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My Bloody Valentine (1981)

  Tags: 80's, 80's Slashers, Carrie Colak, Corey Sevier, Elias Toufexis, Enis Esmer, Kim Poirier, Krista Morin, Marc Trottier, Matt Hastings, Meghan Ory, my bloody valentine, slashers, Stefanie von Pfetten

Your rating: None Average: 7 (4 votes)
Reviewer Rating: 
7

bloodyvalentineOG.jpg
Rating #: 
7/10
Director: 
Matt Hastings
Runtime: 
91 minutes
Cast: 
Corey Sevier, Stefanie von Pfetten, Kim Poirier, Elias Toufexis, Meghan Ory, Enis Esmer, Krista Morin, Marc Trottier, Carrie Colak


Boy, I tell ya, Lionsgate sure got bit in the ass in 2008. Last year, when the reigns shifted up top, it was made clear that horror would no longer be a focus of theirs, with the exception of the Saw films. And low and behold, that backfired in their face horrendously (didn't get to see Midnight Meat Train or Repo! in theaters...don't worry you weren't the only ones) and now the studio's future is pretty much riding on the success of a little slasher movie called My Bloody Valentine 3D. In an attempt to promote this new remake to fans of the original, they've unearthed the (according to Paramount) "lost" gore footage that was supposedly no longer in existence (yeah, just like that Friday the 13th footage that's been conveniently found in time for the new film, huh Paramount!). The MPAA fiendishly sodomized My Bloody Valentine all those years back without even a bed post to clutch onto. For taking the time to branch the footage back in I say thank you, Lionsgate, for finally taking that stick out of your rectum...for now.

For those of you unfamiliar with this holiday slasher from the 80s golden age, the plot revolves around the mining town of Valentine Bluffs. Twenty years ago, Harry Warden was trapped in a collapsed mine on Valentine's Day, surviving off of eating his dead co-workers. When Harry was finally found he was so far gone that he made Margot Kidder look like the poster child for sanity. The next year he kills off those responsible for the mine catastrophe, causing Valentine's Day to be banned indefinitely. When it's decided that the once annual Valentine's dance would make a return, Harry Warden (or is it?) also makes a return, leaving morbid poems (yes, that was stolen in 2001s Valentine) with heart shaped boxes containing...you guessed it...human hearts. Mix in a love triangle between two former best friends and a little strumpet that strings them both along and you have My Bloody Valentine.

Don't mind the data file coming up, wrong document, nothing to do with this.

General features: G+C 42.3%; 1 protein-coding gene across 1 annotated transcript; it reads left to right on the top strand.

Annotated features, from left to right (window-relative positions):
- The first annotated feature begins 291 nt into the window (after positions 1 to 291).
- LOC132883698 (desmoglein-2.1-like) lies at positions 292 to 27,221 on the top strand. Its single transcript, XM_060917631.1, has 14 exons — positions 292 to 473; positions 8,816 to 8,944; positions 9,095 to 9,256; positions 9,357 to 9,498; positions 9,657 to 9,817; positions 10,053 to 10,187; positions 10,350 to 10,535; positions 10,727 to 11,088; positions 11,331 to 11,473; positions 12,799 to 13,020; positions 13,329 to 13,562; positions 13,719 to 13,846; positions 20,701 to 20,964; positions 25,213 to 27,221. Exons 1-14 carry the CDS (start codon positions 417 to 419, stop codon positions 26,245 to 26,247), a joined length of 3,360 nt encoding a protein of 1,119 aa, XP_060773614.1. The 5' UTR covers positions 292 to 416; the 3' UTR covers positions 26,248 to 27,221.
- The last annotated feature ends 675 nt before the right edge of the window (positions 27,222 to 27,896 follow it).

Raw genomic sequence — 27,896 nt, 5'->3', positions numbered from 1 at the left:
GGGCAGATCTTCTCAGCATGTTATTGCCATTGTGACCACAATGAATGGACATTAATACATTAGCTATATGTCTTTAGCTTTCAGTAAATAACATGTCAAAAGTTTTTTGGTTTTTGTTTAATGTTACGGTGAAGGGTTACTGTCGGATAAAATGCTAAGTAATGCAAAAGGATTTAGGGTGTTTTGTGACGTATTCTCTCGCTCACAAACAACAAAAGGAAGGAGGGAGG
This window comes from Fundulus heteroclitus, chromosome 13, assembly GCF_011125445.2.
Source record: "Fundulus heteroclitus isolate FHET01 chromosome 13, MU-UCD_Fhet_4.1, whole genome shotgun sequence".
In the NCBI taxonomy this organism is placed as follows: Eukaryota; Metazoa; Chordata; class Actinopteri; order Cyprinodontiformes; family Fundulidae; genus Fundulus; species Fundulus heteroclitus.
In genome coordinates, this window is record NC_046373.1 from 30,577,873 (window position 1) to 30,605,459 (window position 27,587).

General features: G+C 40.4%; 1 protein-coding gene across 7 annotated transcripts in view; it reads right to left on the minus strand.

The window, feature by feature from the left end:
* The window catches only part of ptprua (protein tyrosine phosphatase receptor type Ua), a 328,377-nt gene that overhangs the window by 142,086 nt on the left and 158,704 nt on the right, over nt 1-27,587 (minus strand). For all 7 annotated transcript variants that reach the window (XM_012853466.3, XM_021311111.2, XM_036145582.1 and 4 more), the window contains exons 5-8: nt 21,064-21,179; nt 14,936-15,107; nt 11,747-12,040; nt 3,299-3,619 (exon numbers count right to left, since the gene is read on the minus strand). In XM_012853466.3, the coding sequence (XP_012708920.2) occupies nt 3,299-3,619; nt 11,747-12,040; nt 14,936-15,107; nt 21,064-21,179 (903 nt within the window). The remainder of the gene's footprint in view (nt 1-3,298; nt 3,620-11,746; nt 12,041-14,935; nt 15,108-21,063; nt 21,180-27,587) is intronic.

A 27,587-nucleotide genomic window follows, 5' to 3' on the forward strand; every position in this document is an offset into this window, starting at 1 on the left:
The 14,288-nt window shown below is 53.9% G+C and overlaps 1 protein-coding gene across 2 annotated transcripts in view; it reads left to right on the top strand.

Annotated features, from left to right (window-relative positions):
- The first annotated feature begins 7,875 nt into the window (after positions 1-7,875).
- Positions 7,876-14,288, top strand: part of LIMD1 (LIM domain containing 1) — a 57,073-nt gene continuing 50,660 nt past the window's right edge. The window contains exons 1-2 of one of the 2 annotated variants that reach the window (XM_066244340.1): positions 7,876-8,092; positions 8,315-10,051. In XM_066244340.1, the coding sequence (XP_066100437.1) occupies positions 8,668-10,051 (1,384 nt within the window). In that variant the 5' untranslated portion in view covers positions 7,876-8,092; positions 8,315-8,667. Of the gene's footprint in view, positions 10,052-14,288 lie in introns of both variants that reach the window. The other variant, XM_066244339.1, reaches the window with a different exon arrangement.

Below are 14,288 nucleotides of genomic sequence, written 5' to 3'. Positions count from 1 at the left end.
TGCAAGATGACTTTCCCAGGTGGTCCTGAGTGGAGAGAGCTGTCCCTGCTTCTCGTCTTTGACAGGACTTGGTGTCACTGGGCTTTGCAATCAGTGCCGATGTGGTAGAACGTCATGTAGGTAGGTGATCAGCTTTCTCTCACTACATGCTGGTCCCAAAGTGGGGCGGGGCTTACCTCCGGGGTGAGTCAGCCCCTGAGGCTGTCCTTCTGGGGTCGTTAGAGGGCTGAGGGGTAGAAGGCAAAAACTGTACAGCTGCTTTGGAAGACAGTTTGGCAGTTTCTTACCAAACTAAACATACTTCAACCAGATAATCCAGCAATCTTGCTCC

Viewing My Bloody Valentine in the way it was originally intended is an almost surreal experience. For years we've heard the tales of the lost footage and I for one never expected it to see the light of day. I guess something good can come out of a remake. In its theatrical form, the film felt castrated. Almost every single death was left to the viewers imagination, leaving something to be desired in the days of a decapitated Mrs. Voorhees. This extended cut has testicles. It doesn't shy away from the sometimes creative deaths, matching anything Savini did during those early days. As outstanding as the effects are for its time period, those watching it expecting it to Battle Royale out with splatters and brutality might find the footage disappointing. Please watch it with the understanding that these are cheap 80s practical effects, albeit extremely well done. If judging the theatrical cut, I would have given it a rating of a six, but this extended cut upped the ante and delivers a solid seven.